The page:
9 March 2020 | By Michael Thaidigsmann
Recent court rulings have strengthened the protection of the EU’s system of geographical indications of origin protecting specific agricultural products, wines and spirits produced in member states.
In the European Union, geographical designations of origin for wine, spirits, agricultural products and foodstuffs are protected as so-called sui generis intellectual property rights. They are meant to indicate that certain products possess particular qualities, characteristics or reputation which are essentially attributable to their geographical origin or method of production.
For instance, for a wine to be rightfully labelled “Bordeaux”, it must have its origin in that particular region of France. Other examples falling within the scope of the relevant EU quality product schemes include Champagne, Scotch Whisky, Parmigiano Reggiano, Prosciutto di Parma and Bayerisches Bier. The protected products can be found in two databases.
Generally speaking, there are three distinct types of GI at EU level:
- Protected designations of origin (PDOs) for agricultural products and foodstuffs and wines
- Protected geographical indications (PGIs) for agricultural products and foodstuffs and wines
- Geographical indications (GIs) for spirit drinks and aromatised wines
In addition, there is a separate category which protects Traditional speciality guaranteed (TSGs) against misuse or falsification. A TSG label highlights the traditional aspects of a product such as the way it is made or its composition, without being linked to a specific geographical area. It can therefore be produced in any place in the EU.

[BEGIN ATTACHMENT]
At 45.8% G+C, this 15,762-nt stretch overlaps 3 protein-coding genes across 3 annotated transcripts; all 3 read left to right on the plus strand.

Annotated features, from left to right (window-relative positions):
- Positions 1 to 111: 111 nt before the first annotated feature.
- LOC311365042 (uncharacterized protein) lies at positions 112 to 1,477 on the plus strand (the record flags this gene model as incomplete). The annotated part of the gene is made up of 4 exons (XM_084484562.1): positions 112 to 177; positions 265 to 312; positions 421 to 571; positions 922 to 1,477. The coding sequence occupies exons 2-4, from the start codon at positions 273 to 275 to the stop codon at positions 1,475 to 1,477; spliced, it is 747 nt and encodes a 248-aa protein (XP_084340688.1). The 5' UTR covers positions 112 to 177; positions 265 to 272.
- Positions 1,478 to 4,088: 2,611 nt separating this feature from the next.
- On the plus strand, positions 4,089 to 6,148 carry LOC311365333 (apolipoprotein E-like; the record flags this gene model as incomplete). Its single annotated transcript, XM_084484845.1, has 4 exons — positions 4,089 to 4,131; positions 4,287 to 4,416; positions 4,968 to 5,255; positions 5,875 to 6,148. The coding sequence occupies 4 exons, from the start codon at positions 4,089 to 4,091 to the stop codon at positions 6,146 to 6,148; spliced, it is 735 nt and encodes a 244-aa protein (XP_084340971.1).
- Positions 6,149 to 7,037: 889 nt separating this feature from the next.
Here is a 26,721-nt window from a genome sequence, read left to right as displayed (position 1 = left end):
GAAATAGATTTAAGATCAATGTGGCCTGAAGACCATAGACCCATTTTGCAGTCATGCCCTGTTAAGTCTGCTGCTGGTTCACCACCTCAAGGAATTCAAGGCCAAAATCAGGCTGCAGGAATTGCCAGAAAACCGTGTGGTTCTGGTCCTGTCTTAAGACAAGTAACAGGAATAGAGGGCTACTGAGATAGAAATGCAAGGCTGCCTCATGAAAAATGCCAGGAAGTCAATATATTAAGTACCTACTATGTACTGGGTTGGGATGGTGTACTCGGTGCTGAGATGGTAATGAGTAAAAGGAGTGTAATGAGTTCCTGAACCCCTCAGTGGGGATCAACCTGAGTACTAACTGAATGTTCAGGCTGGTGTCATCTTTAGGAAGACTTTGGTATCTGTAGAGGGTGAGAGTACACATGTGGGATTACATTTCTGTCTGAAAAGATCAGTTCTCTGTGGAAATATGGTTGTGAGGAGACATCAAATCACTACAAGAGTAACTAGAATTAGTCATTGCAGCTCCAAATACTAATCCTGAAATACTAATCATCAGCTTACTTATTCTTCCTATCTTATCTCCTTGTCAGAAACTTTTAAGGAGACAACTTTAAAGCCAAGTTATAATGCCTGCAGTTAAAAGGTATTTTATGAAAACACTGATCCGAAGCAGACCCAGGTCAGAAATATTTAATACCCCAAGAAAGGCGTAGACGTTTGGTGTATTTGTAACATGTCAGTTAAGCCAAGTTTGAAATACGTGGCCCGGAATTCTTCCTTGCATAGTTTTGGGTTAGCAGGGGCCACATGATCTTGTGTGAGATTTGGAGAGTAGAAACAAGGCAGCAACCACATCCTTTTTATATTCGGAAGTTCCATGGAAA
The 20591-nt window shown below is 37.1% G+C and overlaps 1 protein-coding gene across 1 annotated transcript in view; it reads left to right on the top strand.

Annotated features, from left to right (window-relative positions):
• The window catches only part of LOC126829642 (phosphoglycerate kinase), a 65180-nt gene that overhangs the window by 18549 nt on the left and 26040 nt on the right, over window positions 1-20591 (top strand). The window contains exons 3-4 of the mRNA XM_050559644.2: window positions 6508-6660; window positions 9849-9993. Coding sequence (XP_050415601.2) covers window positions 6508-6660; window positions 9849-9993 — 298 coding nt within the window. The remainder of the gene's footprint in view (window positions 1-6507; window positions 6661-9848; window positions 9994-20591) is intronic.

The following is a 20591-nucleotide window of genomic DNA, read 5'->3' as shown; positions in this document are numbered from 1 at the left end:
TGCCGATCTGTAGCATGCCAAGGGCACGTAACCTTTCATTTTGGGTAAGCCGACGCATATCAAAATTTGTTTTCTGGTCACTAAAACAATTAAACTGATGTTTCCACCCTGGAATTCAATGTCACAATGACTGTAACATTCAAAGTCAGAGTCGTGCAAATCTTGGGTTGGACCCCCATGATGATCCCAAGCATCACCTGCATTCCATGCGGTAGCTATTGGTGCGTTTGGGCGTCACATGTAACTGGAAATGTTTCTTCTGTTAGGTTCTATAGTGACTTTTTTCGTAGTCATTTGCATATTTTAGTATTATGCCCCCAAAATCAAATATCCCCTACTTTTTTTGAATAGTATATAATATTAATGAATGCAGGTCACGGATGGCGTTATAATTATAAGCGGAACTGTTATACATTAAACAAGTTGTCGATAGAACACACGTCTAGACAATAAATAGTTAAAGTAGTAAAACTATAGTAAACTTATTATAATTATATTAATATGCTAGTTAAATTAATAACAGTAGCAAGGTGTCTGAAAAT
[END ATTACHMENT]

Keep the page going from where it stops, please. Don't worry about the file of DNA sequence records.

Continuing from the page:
Geographical indications protect products against misuse or imitation of the registered name. These rules are aimed at ensuring that producers in the given geographical area have collective rights over their product, as long as certain legal requirements are met.
According to a 2016 study by the European Union Intellectual Property Office (EUIPO), nearly a third of GI-protected products are sold in France. The country is followed by Germany and Italy. Around a fifth of GI-protected products are exported to non-EU countries. In its international trade negotiations, Brussels has repeatedly highlighted the importance of safeguarding GI rules.
GI-protected products in the EU are sold at an average price that is more than twice as high as that that of a similar non-protected product. The reason: consumers generally associate indications of origin with better quality and higher reputation.
EUIPO, which administers intellectual property and design rights across the Union, deals with around 150,000 trademark and 90,000 design applications every year. EU rules for in this areas usually complement national legislation.
Since 2012, EUIPO – which is based in Alicante, Spain – has also been responsible for the EU Observatory on the Infringement of Intellectual Property Rights, which is aimed at raising awareness of IP infringement issues.
In recent years, a number of high-profile cases involving GIs have ended up before the European Court of Justice. The trend is towards a more stringent protection, says Javier Guillem, IP specialist at EUIPO Academy. “Recent judgments like Manchego case law show a jigsaw falling into place. GIs have not been ever under such extended scope of protection,” Guillem noted in a recent EUIPO Academy webinar entitled “How much protection for GIs?”